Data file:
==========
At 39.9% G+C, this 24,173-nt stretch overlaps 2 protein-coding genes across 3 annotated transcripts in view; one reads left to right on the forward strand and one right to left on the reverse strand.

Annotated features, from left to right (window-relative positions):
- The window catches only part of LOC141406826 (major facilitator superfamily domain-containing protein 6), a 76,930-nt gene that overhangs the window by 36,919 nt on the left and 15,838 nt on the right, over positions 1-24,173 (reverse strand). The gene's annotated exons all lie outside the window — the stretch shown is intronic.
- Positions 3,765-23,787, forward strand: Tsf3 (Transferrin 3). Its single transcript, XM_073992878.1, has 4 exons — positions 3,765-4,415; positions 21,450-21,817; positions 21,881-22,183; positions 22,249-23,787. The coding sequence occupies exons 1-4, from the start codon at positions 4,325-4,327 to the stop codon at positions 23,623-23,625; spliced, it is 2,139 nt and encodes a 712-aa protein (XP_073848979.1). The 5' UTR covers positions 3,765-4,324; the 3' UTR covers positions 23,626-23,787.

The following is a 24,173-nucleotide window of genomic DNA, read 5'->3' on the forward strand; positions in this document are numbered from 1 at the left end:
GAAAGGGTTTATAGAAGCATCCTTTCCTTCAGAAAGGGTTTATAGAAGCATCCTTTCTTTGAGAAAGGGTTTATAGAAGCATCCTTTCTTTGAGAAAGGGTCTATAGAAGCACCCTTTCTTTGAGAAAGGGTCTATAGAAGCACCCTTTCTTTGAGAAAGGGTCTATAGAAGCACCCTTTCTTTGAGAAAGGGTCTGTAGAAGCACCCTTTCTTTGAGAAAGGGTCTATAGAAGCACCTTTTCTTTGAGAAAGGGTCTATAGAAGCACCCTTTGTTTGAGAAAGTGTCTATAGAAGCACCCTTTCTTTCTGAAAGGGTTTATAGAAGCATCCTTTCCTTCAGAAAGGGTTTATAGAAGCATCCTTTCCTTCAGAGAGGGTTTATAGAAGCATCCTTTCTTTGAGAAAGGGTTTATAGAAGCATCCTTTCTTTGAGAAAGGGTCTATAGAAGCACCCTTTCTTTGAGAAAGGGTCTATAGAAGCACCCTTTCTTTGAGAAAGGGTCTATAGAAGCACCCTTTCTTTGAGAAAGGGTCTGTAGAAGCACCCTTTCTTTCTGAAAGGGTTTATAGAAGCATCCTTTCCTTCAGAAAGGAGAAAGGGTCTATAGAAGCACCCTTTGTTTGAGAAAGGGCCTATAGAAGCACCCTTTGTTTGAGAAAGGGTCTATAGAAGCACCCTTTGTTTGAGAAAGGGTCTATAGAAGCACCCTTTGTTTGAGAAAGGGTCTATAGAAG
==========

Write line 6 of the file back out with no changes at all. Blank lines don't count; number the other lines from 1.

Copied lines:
GAAAGGGTTTATAGAAGCATCCTTTCCTTCAGAAAGGGTTTATAGAAGCATCCTTTCTTTGAGAAAGGGTTTATAGAAGCATCCTTTCTTTGAGAAAGGGTCTATAGAAGCACCCTTTCTTTGAGAAAGGGTCTATAGAAGCACCCTTTCTTTGAGAAAGGGTCTATAGAAGCACCCTTTCTTTGAGAAAGGGTCTGTAGAAGCACCCTTTCTTTGAGAAAGGGTCTATAGAAGCACCTTTTCTTTGAGAAAGGGTCTATAGAAGCACCCTTTGTTTGAGAAAGTGTCTATAGAAGCACCCTTTCTTTCTGAAAGGGTTTATAGAAGCATCCTTTCCTTCAGAAAGGGTTTATAGAAGCATCCTTTCCTTCAGAGAGGGTTTATAGAAGCATCCTTTCTTTGAGAAAGGGTTTATAGAAGCATCCTTTCTTTGAGAAAGGGTCTATAGAAGCACCCTTTCTTTGAGAAAGGGTCTATAGAAGCACCCTTTCTTTGAGAAAGGGTCTATAGAAGCACCCTTTCTTTGAGAAAGGGTCTGTAGAAGCACCCTTTCTTTCTGAAAGGGTTTATAGAAGCATCCTTTCCTTCAGAAAGGAGAAAGGGTCTATAGAAGCACCCTTTGTTTGAGAAAGGGCCTATAGAAGCACCCTTTGTTTGAGAAAGGGTCTATAGAAGCACCCTTTGTTTGAGAAAGGGTCTATAGAAGCACCCTTTGTTTGAGAAAGGGTCTATAGAAG